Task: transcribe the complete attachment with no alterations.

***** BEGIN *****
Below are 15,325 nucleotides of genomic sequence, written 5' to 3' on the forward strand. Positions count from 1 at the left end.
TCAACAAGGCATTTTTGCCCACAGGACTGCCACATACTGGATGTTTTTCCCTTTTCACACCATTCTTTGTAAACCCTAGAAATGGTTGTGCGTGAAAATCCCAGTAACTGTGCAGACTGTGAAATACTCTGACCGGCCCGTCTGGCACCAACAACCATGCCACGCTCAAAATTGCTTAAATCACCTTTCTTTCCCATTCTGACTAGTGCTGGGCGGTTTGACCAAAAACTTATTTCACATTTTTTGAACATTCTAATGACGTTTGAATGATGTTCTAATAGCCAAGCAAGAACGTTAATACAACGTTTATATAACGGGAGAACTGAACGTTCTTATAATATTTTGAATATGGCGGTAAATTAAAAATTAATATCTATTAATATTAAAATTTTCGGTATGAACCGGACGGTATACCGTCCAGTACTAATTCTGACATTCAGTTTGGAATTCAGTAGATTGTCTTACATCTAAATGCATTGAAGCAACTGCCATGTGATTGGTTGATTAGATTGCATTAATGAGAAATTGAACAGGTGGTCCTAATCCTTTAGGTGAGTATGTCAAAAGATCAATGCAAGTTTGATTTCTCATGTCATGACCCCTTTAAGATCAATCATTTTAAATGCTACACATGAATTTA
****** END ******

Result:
Below are 15,325 nucleotides of genomic sequence, written 5' to 3' on the forward strand. Positions count from 1 at the left end.
TCAACAAGGCATTTTTGCCCACAGGACTGCCACATACTGGATGTTTTTCCCTTTTCACACCATTCTTTGTAAACCCTAGAAATGGTTGTGCGTGAAAATCCCAGTAACTGTGCAGACTGTGAAATACTCTGACCGGCCCGTCTGGCACCAACAACCATGCCACGCTCAAAATTGCTTAAATCACCTTTCTTTCCCATTCTGACTAGTGCTGGGCGGTTTGACCAAAAACTTATTTCACATTTTTTGAACATTCTAATGACGTTTGAATGATGTTCTAATAGCCAAGCAAGAACGTTAATACAACGTTTATATAACGGGAGAACTGAACGTTCTTATAATATTTTGAATATGGCGGTAAATTAAAAATTAATATCTATTAATATTAAAATTTTCGGTATGAACCGGACGGTATACCGTCCAGTACTAATTCTGACATTCAGTTTGGAATTCAGTAGATTGTCTTACATCTAAATGCATTGAAGCAACTGCCATGTGATTGGTTGATTAGATTGCATTAATGAGAAATTGAACAGGTGGTCCTAATCCTTTAGGTGAGTATGTCAAAAGATCAATGCAAGTTTGATTTCTCATGTCATGACCCCTTTAAGATCAATCATTTTAAATGCTACACATGAATTTA